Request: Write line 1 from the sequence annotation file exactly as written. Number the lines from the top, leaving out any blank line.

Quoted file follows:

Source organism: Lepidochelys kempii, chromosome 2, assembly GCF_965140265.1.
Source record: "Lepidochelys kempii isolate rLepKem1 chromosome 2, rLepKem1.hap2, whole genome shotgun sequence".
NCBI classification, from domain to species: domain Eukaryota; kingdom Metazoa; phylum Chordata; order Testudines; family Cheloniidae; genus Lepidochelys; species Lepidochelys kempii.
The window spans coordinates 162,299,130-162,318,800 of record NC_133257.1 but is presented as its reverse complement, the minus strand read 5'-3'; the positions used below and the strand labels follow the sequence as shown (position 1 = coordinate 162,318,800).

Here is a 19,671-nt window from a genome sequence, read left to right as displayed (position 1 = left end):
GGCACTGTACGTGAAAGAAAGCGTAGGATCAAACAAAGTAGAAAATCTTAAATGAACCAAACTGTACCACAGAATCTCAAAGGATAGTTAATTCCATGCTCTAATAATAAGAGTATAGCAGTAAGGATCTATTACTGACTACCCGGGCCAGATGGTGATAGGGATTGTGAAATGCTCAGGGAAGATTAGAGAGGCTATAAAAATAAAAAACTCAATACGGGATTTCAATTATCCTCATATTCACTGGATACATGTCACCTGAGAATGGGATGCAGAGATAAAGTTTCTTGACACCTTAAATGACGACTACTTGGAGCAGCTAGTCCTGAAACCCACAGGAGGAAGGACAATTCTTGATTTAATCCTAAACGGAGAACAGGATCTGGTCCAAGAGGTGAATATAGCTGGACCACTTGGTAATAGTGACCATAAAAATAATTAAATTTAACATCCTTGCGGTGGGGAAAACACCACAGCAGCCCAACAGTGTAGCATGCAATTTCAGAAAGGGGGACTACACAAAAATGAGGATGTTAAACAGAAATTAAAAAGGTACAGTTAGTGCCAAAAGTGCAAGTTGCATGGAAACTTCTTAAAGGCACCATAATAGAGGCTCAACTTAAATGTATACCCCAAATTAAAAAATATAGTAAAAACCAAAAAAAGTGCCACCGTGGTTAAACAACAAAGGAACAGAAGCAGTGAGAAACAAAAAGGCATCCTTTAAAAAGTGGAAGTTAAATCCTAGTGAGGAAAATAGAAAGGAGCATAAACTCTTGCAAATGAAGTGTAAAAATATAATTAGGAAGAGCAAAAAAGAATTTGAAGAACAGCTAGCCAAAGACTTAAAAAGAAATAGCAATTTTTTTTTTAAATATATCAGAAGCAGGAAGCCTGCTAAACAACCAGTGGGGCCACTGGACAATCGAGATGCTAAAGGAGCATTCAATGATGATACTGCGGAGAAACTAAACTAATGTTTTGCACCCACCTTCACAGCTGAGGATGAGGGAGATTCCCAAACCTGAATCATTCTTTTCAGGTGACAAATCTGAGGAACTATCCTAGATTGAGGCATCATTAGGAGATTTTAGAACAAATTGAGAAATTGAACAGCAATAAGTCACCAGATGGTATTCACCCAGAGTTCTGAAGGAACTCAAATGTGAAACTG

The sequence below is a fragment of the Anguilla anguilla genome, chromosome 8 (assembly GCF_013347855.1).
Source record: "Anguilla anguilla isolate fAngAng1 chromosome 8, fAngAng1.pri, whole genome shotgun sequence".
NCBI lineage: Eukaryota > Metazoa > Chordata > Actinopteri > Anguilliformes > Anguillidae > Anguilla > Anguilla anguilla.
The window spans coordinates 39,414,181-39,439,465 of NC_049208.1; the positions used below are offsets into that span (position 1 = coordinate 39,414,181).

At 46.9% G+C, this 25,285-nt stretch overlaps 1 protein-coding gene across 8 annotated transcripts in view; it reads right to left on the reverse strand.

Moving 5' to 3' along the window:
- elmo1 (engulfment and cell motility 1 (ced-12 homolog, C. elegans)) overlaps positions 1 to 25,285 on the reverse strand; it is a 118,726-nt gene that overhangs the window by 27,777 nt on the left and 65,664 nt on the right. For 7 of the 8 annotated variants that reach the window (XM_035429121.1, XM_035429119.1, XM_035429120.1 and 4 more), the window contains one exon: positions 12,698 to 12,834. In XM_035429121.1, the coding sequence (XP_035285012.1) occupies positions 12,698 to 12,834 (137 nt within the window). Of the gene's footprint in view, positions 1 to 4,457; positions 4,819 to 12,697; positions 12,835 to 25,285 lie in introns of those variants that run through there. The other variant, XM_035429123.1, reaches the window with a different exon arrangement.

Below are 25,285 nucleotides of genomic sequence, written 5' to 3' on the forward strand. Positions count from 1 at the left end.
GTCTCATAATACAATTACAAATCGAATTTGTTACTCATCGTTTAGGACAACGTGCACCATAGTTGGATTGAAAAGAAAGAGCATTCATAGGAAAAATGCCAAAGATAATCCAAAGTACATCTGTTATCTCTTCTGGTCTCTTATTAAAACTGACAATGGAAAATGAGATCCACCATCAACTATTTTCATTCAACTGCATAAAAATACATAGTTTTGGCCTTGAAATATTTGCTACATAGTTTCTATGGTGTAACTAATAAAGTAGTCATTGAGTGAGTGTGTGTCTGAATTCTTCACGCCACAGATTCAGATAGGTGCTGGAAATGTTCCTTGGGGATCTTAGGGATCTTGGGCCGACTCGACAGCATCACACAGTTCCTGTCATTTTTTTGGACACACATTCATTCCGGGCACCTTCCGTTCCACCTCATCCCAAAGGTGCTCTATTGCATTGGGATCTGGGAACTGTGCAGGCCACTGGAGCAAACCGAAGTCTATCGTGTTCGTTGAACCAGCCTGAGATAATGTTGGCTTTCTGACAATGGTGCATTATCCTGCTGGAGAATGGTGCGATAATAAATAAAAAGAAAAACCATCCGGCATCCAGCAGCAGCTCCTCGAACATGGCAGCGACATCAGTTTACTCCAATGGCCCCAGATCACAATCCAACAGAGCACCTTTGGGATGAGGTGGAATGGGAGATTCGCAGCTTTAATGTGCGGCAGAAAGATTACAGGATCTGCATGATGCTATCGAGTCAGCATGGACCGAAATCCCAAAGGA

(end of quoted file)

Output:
Source organism: Lepidochelys kempii, chromosome 2, assembly GCF_965140265.1.